Monday, 22 December 2008
Thought I’d sign off for Christmas with a whinge. It’s traditional.
Went to a carols by candlelight service last night at one of our local Anglican churches. On the surface it was very impressive. Up on the stage the professionals and their acolytes were quite a sight in their ecclesiastical Christmas finery. The choir was one of the best parish choirs I’ve ever heard. The organ was played with great skill and sensitivity. The readers were nigh-on word perfect. Even the token child reader spoke with a clarity of diction and a confidence that was remarkable. The setting was beautiful. The sense of Christmas hung heavy in the air. And everyone in the congregation was reduced to the status of near passive observers. I did a count, eight pieces where the choir did their thing and seven where we were allowed to join in. Even when given the chance to sing most did so very hesitantly. “We can’t compete with singing like that! What if we sing a bum note?”
C’est magnifique mais ce n’est pas l'eglise. If this was an act of worship, then I’m an altar boy.
Contrast our own morning service, “Nativity Activity”. Amateurism at its best. Unlike the evening carol concert, sorry service, no one would have paid a penny to see it. But to be there and to participate was wonderful, richly human and genuinely worshipful. Anyone arriving in time for the start at 10.00 (and many didn’t … no problem) would have found a building taken over by toddlers and their parents gluing, dressing up and spraying glitter in all directions. This was a D.I.Y nativity. Get stuck in. Get messy. No lines to learn. "Anyone want to be the donkey?" "Now I need three kings." It worked wonderfully. The combination of carols lite, and doctored nursery rhymes (Twinkle, Twinkle Christmas star) was exactly what was called for. Here was a church creatively connecting with its toddler group and baby club in a way that had “unchurched” parents joining in with enthusiasm, building a sense of belonging and worshiping all at the same time.
Church is what we do, not something done to us. No matter how professionally.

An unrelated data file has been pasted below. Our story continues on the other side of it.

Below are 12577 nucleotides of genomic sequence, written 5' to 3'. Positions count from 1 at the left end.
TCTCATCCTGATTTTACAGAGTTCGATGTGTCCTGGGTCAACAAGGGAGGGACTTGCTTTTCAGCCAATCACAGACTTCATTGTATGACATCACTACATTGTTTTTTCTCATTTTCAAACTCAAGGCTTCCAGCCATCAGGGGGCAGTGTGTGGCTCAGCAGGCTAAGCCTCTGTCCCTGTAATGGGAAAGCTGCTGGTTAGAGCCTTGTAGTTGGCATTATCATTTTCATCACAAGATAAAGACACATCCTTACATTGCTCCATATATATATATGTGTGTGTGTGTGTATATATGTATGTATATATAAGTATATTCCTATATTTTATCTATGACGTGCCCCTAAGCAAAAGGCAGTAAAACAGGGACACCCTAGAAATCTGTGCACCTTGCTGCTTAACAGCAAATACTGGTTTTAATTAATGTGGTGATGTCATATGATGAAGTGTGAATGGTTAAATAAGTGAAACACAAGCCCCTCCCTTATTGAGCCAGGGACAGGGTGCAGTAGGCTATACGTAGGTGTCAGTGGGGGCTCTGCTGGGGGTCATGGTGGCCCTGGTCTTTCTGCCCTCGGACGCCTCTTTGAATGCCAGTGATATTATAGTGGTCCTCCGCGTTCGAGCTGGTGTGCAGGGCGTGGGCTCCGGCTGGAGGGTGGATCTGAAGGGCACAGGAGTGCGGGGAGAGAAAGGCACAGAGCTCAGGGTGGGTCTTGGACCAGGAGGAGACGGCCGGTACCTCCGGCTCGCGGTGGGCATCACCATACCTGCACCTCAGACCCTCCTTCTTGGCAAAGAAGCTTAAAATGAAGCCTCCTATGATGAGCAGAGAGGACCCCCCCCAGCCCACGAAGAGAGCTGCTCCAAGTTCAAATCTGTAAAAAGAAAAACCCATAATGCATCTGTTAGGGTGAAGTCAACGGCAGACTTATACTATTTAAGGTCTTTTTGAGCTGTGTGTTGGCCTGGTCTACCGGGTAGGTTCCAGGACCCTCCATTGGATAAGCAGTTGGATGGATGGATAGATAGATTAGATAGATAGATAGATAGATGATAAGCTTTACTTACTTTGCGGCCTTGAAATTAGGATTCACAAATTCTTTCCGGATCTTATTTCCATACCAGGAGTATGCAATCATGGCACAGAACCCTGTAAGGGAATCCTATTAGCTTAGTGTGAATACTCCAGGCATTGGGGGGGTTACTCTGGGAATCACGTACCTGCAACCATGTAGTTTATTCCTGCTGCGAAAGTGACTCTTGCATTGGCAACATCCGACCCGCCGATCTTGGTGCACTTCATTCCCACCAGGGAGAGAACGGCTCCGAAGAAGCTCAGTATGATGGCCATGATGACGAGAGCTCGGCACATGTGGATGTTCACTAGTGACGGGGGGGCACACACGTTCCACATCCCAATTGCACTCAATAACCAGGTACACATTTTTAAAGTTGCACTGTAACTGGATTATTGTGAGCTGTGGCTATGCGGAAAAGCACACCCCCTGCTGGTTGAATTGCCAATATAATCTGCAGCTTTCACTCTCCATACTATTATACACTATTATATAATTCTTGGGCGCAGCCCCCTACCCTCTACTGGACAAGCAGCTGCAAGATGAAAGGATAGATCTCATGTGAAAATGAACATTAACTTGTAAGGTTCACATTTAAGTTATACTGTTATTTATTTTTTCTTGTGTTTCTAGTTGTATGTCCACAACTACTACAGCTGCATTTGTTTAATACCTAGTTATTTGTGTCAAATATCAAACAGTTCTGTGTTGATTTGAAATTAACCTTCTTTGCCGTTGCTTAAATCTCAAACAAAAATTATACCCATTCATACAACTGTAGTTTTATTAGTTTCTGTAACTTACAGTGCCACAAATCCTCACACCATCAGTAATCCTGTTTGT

Friday, 19 December 2008
Billy Holiday giving it her all in one of the first and still most powerful anti-racism songs. For no other reason than I saw it again tonight on BBC 4's history of swing and it occurred to me that more people should be aware of it and that those who are aware should be reminded.
Here's the lyrics:
Southern trees bear strange fruit,
Blood on the leaves and blood at the root,
Black bodies swinging in the southern breeze,
Strange fruit hanging from the poplar trees.
Pastoral scene of the gallant south,
The bulging eyes and the twisted mouth,
Scent of magnolias, sweet and fresh,
Then the sudden smell of burning flesh.
Here is fruit for the crows to pluck,
For the rain to gather, for the wind to suck,
For the sun to rot, for the trees to drop,
Here is a strange and bitter crop.
Billie Holiday and Abel Meeropol (1937)
Wednesday, 17 December 2008
Impressive, if none too good for the environment. (HT Tony Jones)
A note about the creator of this short music video: Filmmaker Mark Johnson traveled around the globe getting street musicians and others to record part of the track for Stand By Me. Using battery powered equipment and a pocket full of Frequent Flyer miles he got tracks from dozens of performers. Each one was able to wear headphones and hear what the other performers had done.
Monday, 15 December 2008
Always a good night, this one was a cracker. The added magical ingredient was a visit to Manchester's wonderful independent cinema, Cornerhouse, to see Dean Spanley.